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Translated from the Original Old Norse Text into English BY I.A. BLACKWELL.


"After this, the gods despaired of ever being able to bind the wolf; wherefore All-father sent Skirnir, the messenger of Frey, into the country of the Dark Elves (Svartalfaheim) to engage certain dwarfs to make the fetter called Gleipnir. It was fashioned out of six things; to wit, the noise made by the footfall of a cat; the beards of women; the roots of stones; the sinews of bears; the breath of fish; and the spittle of birds. Though thou mayest not have heard of these things before, thou mayest easily convince thyself that we have not been telling thee lies. Thou must have seen that women have no beards, that cats make no noise when they run, and that there are no roots under stones. Now I know what has been told thee to be equally true, although there may be some things thou art not able to furnish a proof of."

"I believe what thou hast told me to be true," replied Gangler, "for what thou hast adduced in corroboration of thy statement is conceivable. But how was the fetter smithied?"

"This can I tell thee," replied Har, "that the fetter was as smooth and soft as a silken string, and yet, as thou wilt presently hear, of very great strength. When it was brought to the gods, they were profuse in their thanks to the messenger for the trouble he had given himself; and taking the wolf with them to the island called Lyngvi, in the Lake Amsvartnir, they showed him the cord, and expressed their wish that he would try to break it, assuring him at the same time that it was somewhat stronger than its thinness would warrant a person in supposing it to be. They took it themselves, one after another, in their hands, and after attempting in vain to break it, said, 'Thou alone, Fenrir, art able to accomplish such a feat.'

"'Methinks,' replied the wolf, 'that I shall acquire no fame in breaking such a slender cord; but if any artifice has been employed in making it, slender though it seems, it shall never come on my feet.'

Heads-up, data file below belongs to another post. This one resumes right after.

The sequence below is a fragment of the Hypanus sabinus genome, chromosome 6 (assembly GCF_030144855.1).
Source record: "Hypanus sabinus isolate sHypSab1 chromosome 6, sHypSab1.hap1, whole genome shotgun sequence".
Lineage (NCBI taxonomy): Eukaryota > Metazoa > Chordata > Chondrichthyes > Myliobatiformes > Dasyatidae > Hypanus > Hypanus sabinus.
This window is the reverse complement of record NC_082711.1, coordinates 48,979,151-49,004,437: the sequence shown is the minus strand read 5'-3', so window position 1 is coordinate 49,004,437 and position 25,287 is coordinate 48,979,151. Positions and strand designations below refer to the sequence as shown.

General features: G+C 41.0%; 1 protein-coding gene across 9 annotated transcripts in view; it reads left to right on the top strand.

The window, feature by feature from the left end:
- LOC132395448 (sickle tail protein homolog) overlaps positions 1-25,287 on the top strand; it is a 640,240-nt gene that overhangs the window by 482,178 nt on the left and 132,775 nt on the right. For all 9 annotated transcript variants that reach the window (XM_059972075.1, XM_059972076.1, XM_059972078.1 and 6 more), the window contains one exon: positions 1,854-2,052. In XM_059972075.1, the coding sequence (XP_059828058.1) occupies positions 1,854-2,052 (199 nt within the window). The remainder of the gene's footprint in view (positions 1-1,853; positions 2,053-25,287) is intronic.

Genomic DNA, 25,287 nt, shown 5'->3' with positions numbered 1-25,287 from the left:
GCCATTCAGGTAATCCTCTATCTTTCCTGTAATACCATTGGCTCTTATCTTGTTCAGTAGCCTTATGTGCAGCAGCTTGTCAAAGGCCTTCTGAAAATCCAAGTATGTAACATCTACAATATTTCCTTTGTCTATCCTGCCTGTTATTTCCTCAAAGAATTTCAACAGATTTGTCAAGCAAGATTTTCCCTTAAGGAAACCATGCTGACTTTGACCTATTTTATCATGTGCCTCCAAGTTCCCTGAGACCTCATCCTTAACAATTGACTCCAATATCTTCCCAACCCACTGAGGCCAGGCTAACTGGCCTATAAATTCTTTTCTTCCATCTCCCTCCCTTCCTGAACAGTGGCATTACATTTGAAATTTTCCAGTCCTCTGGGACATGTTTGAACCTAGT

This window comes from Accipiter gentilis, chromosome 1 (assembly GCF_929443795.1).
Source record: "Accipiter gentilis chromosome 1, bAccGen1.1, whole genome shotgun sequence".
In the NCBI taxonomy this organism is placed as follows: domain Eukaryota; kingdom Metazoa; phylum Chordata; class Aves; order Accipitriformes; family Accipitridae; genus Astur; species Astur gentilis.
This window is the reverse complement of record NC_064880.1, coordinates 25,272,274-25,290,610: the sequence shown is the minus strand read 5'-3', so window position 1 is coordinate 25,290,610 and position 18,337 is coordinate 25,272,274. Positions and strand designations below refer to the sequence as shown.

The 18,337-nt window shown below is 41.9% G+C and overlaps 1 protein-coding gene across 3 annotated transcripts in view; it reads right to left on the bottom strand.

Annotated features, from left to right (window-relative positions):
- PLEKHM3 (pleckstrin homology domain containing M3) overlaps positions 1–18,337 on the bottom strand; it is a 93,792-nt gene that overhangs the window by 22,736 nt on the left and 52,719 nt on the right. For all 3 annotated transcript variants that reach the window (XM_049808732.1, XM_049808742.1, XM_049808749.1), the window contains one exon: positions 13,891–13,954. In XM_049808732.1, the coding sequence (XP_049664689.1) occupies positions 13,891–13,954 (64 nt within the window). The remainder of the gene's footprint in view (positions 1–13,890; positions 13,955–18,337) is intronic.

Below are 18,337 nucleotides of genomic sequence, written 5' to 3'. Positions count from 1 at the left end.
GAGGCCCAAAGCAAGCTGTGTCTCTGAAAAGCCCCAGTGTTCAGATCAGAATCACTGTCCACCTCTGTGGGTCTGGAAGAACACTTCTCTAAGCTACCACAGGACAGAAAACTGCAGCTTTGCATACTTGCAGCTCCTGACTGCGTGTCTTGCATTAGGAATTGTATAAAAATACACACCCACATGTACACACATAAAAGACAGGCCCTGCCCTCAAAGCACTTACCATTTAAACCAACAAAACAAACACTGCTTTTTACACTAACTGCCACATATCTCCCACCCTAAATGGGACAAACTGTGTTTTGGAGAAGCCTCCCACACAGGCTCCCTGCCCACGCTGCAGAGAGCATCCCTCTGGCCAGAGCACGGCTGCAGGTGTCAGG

"The gods assured him that he would easily break a limber silken cord, since he had already burst asunder iron fetters of the most solid construction. 'But if thou shouldst not succeed in breaking it,' they added, 'thou wilt show that thou art too weak to cause the gods any fear, and we will not hesitate to set thee at liberty without delay.'

"'I fear me much,' replied he wolf, 'that if ye once bind me so fast that I shall be unable to free myself by my own efforts, ye will be in no haste to unloose me. Loath am I, therefore, to have this cord wound round me; but in order that ye may not doubt my courage, I will consent, provided one of you put his hand into my mouth as a pledge that ye intend me no deceit.'

"The gods wistfully looked at each other, and found that they had only the choice of two evils, until Tyr stepped forward and intrepidly put his right hand between the monster's jaws. Hereupon the gods, having tied up the wolf, he forcibly stretched himself as he had formerly done, and used all his might to disengage himself, but the more efforts he made the tighter became the cord, until all the gods, except Tyr, who lost his hand, burst into laughter at the sight.

"When the gods saw that the wolf was effectually bound, they took the chain called Gelgja, which was fixed to the fetter, and drew it through the middle of a large rock named Gjoll, which they sank very deep into the earth; afterwards, to make it still more secure, they fastened the end of the cord to a massive stone called Thviti, which they sank still deeper. The wolf made in vain the most violent efforts to break loose, and opening his tremendous jaws endeavoured to bite them. The gods seeing this, thrust a sword into his mouth, which pierced his under-jaw to the hilt, so that the point touched the palate. He then began to howl horribly, and since that time the foam flows continually from his mouth in such abundance that it forms the river called Von. There will he remain until Ragnarok."

"Verily," said Gangler, "an evil progeny is that of Loki, yet most mighty and powerful; but since the gods have so much to fear from the wolf, why did they not slay him?"

"The gods have so much respect for the sanctity of their peace-steads," replied Har, "that they would not [Pg 289]stain them with the blood of the wolf, although prophecy had intimated to them that he must one day become the bane of Odin."